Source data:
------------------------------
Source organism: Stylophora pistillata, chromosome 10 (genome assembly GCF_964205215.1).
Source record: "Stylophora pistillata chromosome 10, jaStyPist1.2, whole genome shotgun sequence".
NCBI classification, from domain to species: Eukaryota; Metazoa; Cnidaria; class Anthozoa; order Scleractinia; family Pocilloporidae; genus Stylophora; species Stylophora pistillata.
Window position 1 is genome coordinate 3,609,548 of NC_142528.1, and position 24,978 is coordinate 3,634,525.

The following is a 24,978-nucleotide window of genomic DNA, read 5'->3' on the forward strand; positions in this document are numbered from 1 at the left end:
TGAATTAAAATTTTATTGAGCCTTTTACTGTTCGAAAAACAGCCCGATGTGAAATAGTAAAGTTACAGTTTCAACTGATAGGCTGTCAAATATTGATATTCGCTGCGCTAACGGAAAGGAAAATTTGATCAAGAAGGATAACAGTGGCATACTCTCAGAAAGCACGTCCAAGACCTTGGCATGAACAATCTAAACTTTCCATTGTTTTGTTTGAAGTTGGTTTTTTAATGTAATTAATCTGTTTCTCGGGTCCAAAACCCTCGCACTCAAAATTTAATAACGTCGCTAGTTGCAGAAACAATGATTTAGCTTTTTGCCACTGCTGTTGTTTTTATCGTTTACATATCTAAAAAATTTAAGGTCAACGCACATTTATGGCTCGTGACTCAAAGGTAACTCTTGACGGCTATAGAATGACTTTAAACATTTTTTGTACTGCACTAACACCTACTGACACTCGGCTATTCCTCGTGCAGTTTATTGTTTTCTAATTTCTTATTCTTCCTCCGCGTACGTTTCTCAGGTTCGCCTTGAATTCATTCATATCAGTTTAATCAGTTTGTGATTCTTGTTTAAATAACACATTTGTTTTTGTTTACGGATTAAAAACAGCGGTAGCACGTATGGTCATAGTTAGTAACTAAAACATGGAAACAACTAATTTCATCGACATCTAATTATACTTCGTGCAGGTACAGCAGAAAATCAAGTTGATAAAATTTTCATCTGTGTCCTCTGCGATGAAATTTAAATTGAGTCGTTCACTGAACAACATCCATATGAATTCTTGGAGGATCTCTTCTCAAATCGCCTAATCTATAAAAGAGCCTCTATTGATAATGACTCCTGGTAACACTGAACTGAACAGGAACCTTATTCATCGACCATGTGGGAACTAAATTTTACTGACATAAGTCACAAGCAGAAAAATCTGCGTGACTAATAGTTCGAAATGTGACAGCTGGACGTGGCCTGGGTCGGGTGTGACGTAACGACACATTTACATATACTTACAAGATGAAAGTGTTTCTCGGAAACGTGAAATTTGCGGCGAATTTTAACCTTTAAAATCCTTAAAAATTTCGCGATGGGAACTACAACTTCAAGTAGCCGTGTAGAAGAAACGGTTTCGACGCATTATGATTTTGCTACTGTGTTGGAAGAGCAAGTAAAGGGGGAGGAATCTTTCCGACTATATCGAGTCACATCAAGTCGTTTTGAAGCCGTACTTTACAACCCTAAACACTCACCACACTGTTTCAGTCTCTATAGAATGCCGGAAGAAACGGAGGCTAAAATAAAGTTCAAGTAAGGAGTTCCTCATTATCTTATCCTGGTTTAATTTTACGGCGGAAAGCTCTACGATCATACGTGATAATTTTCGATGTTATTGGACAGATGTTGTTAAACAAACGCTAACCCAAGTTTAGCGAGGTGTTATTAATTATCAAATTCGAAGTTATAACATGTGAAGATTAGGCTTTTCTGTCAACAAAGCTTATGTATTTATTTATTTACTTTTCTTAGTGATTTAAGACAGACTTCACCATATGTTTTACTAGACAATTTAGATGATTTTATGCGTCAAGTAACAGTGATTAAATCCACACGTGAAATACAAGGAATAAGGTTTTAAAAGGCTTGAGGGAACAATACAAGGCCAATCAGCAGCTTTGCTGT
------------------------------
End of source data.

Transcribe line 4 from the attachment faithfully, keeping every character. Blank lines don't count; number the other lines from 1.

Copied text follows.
Window position 1 is genome coordinate 3,609,548 of NC_142528.1, and position 24,978 is coordinate 3,634,525.